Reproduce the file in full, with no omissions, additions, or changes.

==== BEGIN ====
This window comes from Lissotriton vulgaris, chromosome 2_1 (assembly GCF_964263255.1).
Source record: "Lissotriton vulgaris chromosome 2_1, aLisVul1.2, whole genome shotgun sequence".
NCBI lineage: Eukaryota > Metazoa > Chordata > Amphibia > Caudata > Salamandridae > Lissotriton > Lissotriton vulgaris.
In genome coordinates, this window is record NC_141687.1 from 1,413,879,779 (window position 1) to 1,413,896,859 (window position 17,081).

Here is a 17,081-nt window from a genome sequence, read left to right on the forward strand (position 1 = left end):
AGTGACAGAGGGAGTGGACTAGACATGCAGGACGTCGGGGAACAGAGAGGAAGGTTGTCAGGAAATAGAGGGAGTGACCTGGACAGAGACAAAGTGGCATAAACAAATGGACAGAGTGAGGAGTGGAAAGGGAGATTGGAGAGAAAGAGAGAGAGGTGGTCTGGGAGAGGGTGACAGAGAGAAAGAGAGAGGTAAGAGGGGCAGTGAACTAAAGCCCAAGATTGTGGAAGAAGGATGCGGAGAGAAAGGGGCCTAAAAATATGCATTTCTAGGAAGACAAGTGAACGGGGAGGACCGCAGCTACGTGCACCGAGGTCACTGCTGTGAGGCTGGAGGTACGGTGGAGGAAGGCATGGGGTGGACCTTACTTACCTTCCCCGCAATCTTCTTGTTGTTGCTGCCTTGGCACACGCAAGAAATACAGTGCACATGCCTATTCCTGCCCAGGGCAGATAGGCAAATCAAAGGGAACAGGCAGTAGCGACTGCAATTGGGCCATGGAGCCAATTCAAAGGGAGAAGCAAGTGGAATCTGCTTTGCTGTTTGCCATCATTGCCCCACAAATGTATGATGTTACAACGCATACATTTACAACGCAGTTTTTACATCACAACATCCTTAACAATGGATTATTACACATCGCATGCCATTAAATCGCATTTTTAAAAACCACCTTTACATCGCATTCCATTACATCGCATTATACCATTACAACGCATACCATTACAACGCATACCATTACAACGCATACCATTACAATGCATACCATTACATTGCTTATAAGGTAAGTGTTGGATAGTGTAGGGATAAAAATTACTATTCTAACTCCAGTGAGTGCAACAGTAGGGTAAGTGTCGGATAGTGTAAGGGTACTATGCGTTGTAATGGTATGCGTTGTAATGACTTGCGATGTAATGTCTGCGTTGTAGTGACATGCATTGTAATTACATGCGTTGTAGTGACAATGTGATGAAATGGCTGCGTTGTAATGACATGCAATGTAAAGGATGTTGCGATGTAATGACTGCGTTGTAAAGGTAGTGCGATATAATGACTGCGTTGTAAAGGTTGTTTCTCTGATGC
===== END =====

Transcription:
This window comes from Lissotriton vulgaris, chromosome 2_1 (assembly GCF_964263255.1).
Source record: "Lissotriton vulgaris chromosome 2_1, aLisVul1.2, whole genome shotgun sequence".
NCBI lineage: Eukaryota > Metazoa > Chordata > Amphibia > Caudata > Salamandridae > Lissotriton > Lissotriton vulgaris.
In genome coordinates, this window is record NC_141687.1 from 1,413,879,779 (window position 1) to 1,413,896,859 (window position 17,081).

Here is a 17,081-nt window from a genome sequence, read left to right on the forward strand (position 1 = left end):
AGTGACAGAGGGAGTGGACTAGACATGCAGGACGTCGGGGAACAGAGAGGAAGGTTGTCAGGAAATAGAGGGAGTGACCTGGACAGAGACAAAGTGGCATAAACAAATGGACAGAGTGAGGAGTGGAAAGGGAGATTGGAGAGAAAGAGAGAGAGGTGGTCTGGGAGAGGGTGACAGAGAGAAAGAGAGAGGTAAGAGGGGCAGTGAACTAAAGCCCAAGATTGTGGAAGAAGGATGCGGAGAGAAAGGGGCCTAAAAATATGCATTTCTAGGAAGACAAGTGAACGGGGAGGACCGCAGCTACGTGCACCGAGGTCACTGCTGTGAGGCTGGAGGTACGGTGGAGGAAGGCATGGGGTGGACCTTACTTACCTTCCCCGCAATCTTCTTGTTGTTGCTGCCTTGGCACACGCAAGAAATACAGTGCACATGCCTATTCCTGCCCAGGGCAGATAGGCAAATCAAAGGGAACAGGCAGTAGCGACTGCAATTGGGCCATGGAGCCAATTCAAAGGGAGAAGCAAGTGGAATCTGCTTTGCTGTTTGCCATCATTGCCCCACAAATGTATGATGTTACAACGCATACATTTACAACGCAGTTTTTACATCACAACATCCTTAACAATGGATTATTACACATCGCATGCCATTAAATCGCATTTTTAAAAACCACCTTTACATCGCATTCCATTACATCGCATTATACCATTACAACGCATACCATTACAACGCATACCATTACAACGCATACCATTACAATGCATACCATTACATTGCTTATAAGGTAAGTGTTGGATAGTGTAGGGATAAAAATTACTATTCTAACTCCAGTGAGTGCAACAGTAGGGTAAGTGTCGGATAGTGTAAGGGTACTATGCGTTGTAATGGTATGCGTTGTAATGACTTGCGATGTAATGTCTGCGTTGTAGTGACATGCATTGTAATTACATGCGTTGTAGTGACAATGTGATGAAATGGCTGCGTTGTAATGACATGCAATGTAAAGGATGTTGCGATGTAATGACTGCGTTGTAAAGGTAGTGCGATATAATGACTGCGTTGTAAAGGTTGTTTCTCTGATGC